Macbook & Two Hard Drives

I have a lot of media on my laptop. Roughly 140GB of music, 40GB of photos, 40GB of games, video and other random stuff on my internal drive alone.

That's my media folder, yup.

Like any computer user, or lazy person, I suppose, I hate to wait. I want a faster internal drive. Of course, SSDs are the answer. They’re also ridiculously expensive for the drive size I want. The simple solution: replace my Macbook’s internal DVD drive with a second hard drive.

I foolishly missed an amazing deal on an SSD from Newegg.ca, so I went and bought an 80GB Intel X25-M from Future Shop instead. I then checked out eBay and bought a $20 hard drive “enclosure” of sorts. All I really needed was the proper connector, to bridge proper SATA to the odd variant of SATA (mini-SATA?) that the Macbook and most other laptops use internally for drive connections. I could have bought a cheap $1 connector for this, but the included enclosure holds the drive securely and prevents… bad things from happening. I think. (and hope.) Note: the adapter didn’t come with the little ribbon cable you see on top in the photo. That was from the previous DVD drive in the Macbook.

And that's my SSD!

The adapter I found fits tightly into the space that the old DVD drive took up, and is missing one screw at the back unfortunately. A bit of an odd fit, but with the case on, everything is snug and nothing is under stress. (I don’t think so, at least…)

Now, onto the software and speed aspect.

With two drives, even without an SSD, you can easily partition my system files and media. In preparation for my purchase of the SSD, I had moved all of my music, photos and movies and other large files to my secondary (non-boot) drive, and linked them all from their locations. To identify some of the largest files on my hard drive that I wanted to move, I used the wonderful Mac app GrandPerspective.

And that's my data layout!

I basically moved all of the large blobs that stand out to my second drive, in an effort to cut down on the media and other large files that I don’t really use all that often. For example, that huge orange blob in the top right of this screenshot is my iPhoto library. All of the tiny files at left happen to be my iTunes library, but that also got moved.

I tried using Finder’s aliases to keep file links from my home folder to my new drive, but a lot of software doesn’t follow them properly, for some odd reason. I then turned to the good old Terminal, and ran the **ln **command for every folder I wanted to relocate. After moving, say, ~/Music to my secondary drive and deleting the original, I would run:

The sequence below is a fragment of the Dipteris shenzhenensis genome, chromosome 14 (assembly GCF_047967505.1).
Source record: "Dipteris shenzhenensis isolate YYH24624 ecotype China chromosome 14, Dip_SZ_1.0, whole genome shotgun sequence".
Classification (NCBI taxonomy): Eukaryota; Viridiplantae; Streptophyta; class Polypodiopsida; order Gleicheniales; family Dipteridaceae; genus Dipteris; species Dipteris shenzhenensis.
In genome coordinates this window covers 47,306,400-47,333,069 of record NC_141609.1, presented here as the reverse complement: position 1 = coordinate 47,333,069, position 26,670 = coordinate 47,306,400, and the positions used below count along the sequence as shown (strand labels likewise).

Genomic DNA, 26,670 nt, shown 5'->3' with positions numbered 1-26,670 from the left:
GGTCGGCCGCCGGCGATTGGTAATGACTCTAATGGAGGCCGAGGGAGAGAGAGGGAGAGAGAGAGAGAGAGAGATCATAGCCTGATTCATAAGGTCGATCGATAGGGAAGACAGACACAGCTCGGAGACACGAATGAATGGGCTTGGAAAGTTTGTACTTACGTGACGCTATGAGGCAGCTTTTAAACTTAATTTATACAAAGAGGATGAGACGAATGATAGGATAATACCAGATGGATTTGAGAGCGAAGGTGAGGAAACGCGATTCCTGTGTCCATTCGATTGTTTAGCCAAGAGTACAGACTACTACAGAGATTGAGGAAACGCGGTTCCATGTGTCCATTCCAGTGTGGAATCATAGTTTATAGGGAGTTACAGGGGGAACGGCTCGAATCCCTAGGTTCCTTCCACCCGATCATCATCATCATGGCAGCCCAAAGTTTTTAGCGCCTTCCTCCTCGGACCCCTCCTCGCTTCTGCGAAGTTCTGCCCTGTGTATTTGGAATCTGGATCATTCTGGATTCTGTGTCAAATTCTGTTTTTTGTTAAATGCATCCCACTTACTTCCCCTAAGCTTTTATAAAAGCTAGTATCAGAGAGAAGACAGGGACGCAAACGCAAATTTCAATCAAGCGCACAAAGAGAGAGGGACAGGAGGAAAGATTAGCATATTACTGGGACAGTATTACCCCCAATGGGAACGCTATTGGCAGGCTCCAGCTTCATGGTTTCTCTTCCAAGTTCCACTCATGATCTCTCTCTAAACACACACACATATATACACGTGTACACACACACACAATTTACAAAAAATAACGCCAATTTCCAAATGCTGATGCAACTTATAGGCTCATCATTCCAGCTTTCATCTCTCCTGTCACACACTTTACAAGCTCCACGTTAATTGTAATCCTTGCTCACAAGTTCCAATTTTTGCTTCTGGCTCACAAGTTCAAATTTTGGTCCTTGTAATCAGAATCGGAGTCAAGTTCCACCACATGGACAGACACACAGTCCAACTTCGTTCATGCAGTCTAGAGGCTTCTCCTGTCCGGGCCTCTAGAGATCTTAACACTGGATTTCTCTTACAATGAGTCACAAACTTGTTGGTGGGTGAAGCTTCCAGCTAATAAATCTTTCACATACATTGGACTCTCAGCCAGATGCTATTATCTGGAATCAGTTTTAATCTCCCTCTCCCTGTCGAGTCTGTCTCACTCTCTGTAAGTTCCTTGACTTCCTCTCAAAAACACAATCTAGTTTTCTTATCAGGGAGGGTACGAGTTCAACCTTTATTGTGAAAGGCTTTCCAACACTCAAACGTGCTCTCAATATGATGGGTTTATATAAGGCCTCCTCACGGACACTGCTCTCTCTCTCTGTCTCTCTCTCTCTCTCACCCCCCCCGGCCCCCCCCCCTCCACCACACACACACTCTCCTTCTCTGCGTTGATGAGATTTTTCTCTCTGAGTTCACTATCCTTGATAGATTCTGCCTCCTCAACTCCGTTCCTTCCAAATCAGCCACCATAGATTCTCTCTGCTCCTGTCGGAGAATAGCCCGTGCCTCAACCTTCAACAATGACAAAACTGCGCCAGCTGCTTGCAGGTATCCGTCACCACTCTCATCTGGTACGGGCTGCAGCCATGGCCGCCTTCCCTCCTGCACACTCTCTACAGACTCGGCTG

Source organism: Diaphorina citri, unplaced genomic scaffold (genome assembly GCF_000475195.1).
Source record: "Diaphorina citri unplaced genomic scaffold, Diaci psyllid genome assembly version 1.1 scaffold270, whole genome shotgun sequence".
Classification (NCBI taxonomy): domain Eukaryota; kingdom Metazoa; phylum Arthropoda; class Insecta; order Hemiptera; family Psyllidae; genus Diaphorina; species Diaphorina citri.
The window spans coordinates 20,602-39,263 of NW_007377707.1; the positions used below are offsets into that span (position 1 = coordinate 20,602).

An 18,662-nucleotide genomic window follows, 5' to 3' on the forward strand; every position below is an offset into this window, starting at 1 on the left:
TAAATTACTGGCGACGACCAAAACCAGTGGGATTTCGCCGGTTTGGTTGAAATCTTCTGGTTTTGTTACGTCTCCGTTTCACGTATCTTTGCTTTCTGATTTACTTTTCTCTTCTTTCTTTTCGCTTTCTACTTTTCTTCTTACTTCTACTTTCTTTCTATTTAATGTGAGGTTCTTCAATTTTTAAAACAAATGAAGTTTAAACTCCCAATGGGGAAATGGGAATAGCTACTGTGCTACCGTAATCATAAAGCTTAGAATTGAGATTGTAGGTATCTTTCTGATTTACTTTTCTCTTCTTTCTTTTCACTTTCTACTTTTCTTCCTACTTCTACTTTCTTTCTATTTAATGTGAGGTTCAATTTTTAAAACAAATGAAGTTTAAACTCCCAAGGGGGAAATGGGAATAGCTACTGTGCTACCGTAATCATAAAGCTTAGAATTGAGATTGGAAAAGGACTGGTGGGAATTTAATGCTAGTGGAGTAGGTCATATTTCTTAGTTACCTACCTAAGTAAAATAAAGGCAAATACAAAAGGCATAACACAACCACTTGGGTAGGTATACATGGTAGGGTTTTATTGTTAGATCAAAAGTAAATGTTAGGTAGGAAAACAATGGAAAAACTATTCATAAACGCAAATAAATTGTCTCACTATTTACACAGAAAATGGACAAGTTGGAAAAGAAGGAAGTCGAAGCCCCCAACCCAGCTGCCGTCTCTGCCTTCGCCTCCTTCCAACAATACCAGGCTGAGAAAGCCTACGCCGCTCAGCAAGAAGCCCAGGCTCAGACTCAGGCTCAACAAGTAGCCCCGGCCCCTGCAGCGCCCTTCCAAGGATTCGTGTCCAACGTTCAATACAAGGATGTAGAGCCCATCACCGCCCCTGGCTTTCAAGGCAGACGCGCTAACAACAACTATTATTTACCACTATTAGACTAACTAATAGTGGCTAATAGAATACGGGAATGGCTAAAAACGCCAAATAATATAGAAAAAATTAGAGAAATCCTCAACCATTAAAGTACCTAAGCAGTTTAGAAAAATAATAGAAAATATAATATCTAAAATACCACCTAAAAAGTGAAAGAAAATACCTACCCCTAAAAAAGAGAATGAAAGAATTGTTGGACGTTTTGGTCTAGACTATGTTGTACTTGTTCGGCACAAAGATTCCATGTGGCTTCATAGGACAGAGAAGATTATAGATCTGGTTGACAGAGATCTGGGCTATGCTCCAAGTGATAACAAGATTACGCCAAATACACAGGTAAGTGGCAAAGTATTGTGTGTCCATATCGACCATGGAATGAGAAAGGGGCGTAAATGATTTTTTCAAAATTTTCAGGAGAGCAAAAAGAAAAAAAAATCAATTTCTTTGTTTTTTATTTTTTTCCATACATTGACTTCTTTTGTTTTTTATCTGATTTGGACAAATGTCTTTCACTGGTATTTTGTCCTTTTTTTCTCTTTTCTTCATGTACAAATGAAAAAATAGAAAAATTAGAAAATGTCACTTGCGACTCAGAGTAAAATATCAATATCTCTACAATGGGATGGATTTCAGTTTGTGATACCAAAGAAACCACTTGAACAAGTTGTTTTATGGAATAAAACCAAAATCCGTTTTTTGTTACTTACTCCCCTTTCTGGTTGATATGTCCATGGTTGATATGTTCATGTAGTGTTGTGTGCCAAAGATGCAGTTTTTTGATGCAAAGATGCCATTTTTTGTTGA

ln -s /Volumes/Fry\ HD/Music ~/Music

Now, most of this is unnecessary - I could have just as easily gone into iTunes, gone to Preferences > Advanced > Media Folder Location and changed it from there, but I wanted to keep things as consistent as possible. A handful of other programs though, like Steam, or some music software, have huge files that you can’t just change a preference for. I ended up having to go through my /Library/Application Support and /Library/Audio folders to move over all of the huge sample packs I use. If you’re not sure about the syntax of the ln command, it’s pretty simple:

ln -s /absolute/path/to/new/location /old/location

In experimenting with all of this, I opened iTunes several times to be faced with an empty library. The urge to panic in that situation is hard to resist, but the files are just misplaced somewhere on the drive, and it’s easy to relocate them or link them for iTunes to find again.

A couple caveats of this solution:

After running this setup for a couple days so far, everything looks great. I’m sure it helps that my secondary drive is already a Seagate Momentus Hybrid drive (with 4GB of SSD-like cache) but everything is ridiculously fast. Apps are up and running from the dock before they have the chance to bounce once. Booting the machine, which I don’t do often anyways, is down to about 5 seconds. The slowest part of the boot process is waiting for my secondary drive to spin up. I decided to force verbose boot all the time (by running sudo nvram boot-args=“-v”) to see exactly how fast the system was booting, and it’s ridiculous.

Of course, I can’t read DVDs now. Oh well, big deal…

Please note: if you’re going to try this,

BACK EVERYTHING UP FIRST.

I AM NOT AT ALL LIABLE IF YOU SCREW UP YOUR LAPTOP OR LOSE DATA.

 
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